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The managed services market: MSPWorld panel looks back, ahead to 2016

At MSPWorld 2015, a panel discussed current trends that are shaping the managed services market and what MSPs should focus on in 2016.

LAS VEGAS -- The fall MSPWorld 2015 conference opened on Monday, with a panel discussion that touched upon various trends shaping today's managed services market. Defining factors included opportunities in security and compliance services, as well as the fallout from this year's controversy surrounding former Secretary of State Hillary Clinton's server issues.

Led by MSPAlliance CEO Charles Weaver, the panel of experienced managed service providers (MSPs) featured Chris Parry, CEO of Enkompas Technology Solutions, an  MSP based in Pittsburgh; Scott Barlow, vice president of sales at Reflexion, an email security provider in Burlington, Mass., that was acquired by Sophos Ltd. earlier this year; Les Roach, enterprise account executive of cloud and managed service providers at Lenovo; and Celia Weaver, co-founder and president of the MSPAlliance, based in Chico, Calif.

Each of the panelists noted a rich array of opportunities for MSPs to seize in the managed services/cloud landscape.

For Parry, MSPs are in a good position to grow their businesses if they can vary their services and build trust with their customers. "We're in the Pittsburgh market, but we're seeing outside of our own … geography [that] the more varied services that you're able to provide and [the more you] develop trust with the customer base that you have, the more you have the opportunity to grow," Parry said. "I think that the more important you make yourself relationship-wise … it will dovetail nicely off of all of the services that you provide and the product that you provide."

While the managed services market is maturing, many channel firms remain unsure about how to differentiate their managed services offerings -- even if they should make the transition from break/fix services into an MSP business model, Barlow said. He sees mature MSPs differentiating themselves by delving more into compliance work.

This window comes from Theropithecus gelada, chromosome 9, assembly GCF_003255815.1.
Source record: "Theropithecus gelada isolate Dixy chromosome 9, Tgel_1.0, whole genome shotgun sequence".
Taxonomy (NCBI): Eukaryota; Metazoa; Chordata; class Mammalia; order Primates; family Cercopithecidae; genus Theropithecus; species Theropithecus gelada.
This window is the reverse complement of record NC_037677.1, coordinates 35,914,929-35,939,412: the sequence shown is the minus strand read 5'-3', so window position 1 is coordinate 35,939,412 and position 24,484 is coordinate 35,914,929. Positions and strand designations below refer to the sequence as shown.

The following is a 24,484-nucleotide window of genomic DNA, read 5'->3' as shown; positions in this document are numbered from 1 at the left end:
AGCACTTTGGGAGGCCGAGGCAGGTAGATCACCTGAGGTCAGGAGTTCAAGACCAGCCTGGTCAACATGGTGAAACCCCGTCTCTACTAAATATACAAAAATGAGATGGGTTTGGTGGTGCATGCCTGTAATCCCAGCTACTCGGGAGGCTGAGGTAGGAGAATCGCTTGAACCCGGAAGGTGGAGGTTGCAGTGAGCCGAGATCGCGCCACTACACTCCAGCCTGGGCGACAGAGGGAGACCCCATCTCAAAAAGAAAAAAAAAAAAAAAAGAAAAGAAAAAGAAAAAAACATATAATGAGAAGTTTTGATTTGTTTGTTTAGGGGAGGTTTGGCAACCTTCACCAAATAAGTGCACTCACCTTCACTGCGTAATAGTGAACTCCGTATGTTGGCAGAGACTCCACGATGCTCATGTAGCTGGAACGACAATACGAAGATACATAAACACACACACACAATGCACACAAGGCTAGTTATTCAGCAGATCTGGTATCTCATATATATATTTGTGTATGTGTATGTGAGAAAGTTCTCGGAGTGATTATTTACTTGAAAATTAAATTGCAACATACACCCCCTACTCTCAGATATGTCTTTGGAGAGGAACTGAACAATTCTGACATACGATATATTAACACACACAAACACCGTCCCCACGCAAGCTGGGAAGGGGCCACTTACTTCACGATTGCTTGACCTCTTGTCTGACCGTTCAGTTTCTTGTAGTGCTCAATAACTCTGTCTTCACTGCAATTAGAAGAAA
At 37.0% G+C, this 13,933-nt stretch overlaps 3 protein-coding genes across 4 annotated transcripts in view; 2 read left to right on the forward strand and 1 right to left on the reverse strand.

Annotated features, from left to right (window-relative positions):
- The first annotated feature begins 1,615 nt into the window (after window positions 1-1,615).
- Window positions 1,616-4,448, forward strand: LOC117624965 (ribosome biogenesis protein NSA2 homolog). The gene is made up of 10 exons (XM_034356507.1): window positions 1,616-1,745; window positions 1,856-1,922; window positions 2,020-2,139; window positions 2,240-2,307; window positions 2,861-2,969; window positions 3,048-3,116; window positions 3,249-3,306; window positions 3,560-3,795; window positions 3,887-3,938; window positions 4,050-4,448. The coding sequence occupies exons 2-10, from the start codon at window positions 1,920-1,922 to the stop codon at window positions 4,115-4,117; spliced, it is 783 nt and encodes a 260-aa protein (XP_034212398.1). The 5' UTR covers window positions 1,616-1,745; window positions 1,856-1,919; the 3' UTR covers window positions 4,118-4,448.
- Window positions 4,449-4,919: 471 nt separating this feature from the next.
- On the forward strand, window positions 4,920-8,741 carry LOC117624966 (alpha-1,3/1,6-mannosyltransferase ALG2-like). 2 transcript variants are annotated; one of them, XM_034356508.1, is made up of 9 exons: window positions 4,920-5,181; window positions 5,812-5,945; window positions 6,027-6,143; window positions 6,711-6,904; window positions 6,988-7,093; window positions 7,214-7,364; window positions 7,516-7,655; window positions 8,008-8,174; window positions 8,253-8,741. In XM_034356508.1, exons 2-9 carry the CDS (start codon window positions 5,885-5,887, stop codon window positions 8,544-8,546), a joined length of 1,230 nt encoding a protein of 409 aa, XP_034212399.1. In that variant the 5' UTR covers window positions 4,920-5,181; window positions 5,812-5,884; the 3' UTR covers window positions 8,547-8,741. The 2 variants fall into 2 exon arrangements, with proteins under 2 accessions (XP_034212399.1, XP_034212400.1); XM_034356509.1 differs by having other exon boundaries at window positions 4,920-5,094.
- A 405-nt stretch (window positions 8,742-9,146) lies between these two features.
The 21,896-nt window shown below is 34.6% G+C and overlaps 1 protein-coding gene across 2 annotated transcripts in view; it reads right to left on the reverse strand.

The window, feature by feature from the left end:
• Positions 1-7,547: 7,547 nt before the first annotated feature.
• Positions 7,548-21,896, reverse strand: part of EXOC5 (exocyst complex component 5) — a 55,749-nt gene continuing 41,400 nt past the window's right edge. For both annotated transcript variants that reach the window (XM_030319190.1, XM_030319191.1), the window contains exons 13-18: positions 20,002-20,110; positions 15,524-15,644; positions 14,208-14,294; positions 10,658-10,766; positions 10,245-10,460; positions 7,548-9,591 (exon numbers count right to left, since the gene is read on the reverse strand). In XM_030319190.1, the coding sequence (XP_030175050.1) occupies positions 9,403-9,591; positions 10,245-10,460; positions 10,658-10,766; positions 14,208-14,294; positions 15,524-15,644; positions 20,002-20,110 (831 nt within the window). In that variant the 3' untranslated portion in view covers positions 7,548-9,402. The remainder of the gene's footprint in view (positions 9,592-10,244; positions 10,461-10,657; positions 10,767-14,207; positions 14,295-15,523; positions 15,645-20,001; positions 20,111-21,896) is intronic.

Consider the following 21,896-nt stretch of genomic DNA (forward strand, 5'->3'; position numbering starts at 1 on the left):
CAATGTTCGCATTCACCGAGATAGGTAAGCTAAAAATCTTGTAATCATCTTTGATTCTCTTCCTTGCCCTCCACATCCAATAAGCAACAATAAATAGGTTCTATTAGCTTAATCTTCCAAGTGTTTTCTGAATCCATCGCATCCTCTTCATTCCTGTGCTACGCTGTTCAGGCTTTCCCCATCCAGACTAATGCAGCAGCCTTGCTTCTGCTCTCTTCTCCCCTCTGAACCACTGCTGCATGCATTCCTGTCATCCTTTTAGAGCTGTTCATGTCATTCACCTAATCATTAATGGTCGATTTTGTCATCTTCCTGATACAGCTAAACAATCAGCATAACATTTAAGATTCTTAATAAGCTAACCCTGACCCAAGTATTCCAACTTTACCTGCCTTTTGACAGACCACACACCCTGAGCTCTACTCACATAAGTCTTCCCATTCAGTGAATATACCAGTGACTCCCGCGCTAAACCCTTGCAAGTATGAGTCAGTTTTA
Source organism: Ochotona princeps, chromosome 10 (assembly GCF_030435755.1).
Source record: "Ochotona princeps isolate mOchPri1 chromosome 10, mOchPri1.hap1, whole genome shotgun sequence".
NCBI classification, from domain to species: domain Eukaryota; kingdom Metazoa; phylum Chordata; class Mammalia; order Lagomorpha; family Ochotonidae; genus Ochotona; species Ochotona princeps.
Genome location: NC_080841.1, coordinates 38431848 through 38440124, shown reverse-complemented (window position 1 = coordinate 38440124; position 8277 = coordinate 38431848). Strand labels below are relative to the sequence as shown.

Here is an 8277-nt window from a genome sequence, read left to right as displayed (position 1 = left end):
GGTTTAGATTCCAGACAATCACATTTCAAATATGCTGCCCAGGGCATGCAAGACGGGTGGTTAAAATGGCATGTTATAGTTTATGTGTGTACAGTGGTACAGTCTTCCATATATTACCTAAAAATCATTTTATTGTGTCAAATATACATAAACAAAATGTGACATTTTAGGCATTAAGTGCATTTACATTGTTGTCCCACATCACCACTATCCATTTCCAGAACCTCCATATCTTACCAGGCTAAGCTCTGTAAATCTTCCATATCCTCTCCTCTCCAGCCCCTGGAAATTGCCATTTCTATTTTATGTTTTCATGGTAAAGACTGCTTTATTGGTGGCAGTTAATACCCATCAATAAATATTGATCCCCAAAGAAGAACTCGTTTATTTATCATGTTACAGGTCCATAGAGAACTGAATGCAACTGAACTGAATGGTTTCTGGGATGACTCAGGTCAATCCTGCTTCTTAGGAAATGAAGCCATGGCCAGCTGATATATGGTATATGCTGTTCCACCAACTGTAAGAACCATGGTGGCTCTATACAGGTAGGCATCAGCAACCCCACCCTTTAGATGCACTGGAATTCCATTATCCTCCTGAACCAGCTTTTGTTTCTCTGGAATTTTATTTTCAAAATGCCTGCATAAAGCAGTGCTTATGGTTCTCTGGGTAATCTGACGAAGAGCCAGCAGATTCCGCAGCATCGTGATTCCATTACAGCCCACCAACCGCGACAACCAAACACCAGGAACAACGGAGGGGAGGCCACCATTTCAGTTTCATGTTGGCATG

Roach agreed, saying that MSPs have a strong opportunity right now to differentiate themselves around regulated markets. He also pointed to opportunities presented by the cloud, citing a survey published last week in which 60% of Amazon's customers said they would consider using an MSP to help manage public cloud use.

Celia Weaver echoed the other panelists about the size of the managed services opportunity today, but she said MSPs have some industry-wide problems they need to help resolve. "We do need to address the maturity level of some MSPs … Unfortunately, it's those bad eggs that get all the press, so everybody paints us with a broad brush and says, 'Well, look at this industry. They haven't grown up.' … So we still have to do some education, in my opinion, especially when it comes to transparency," she said.

Throughout the discussion, the panel returned several times to the negative mainstream attention that managed services received in the aftermath of the Clinton controversy. "The fact of the matter is that our industry is now being very visibly discussed," Charles Weaver said. "The question is, how do we control that conversation in some way?"

According to Celia Weaver, transparency is the issue of the day for MSPs. "As an MSP builds out its network of partners, they have to be very careful about who those partners are. Who do those partners have as partners, as well? Where does the data go? Where does it reside? How is it backed up? How is it stored? How is it secured? Sometimes, the MSP doesn't have enough clarity into that to give to their customers," she said.

Security is on the minds of many of Enkompas' customers, Parry said. "Our customer base is now looking [at security risks], because that's what's hitting the front pages. And they're looking at their own world and how they can evolve, and how they can do that securely. … We are being asked more sophisticated questions."

Our customer base is now looking [at security risks], because that's what's hitting the front pages. And they're looking at their own world and how they can evolve, and how they can do that securely.
Chris ParryCEO, Enkompas Technology Solutions

Parry suggested MSPs can strengthen their positions with their customers by taking more of a consultant's approach, representing a wide range of offerings with their partners.

In terms of email archiving, one of the lessons to come from the Clinton controversy is that MSPs need to "assume that someone is watching your email," Barlow said. MSPs need to encrypt the data both in motion and at rest, deploy disk encryption and email encryption, and work with vendors to ensure privacy, he said.

Charles Weaver prompted a discussion about what MSPs should be considering as they wrap up calendar year 2015 and start planning for 2016.

"I think we need more agreed-upon standards and principles that we all follow as an industry body," Celia Weaver said. She added that MSPs have to shore up their marketing messages and make that marketing friendlier to end users in 2016.

Charles Weaver recommended that MSPs re-evaluate everything as they develop their 2016 plans, including who they will have on their line cards and what services they will deliver.

Barlow agreed and added it's important for MSPs to increase their network security posture moving forward.

Next Steps

Read about 10 mistakes to avoid in an MSP business model transition. 

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Learn how MSPs can optimize their business mix.

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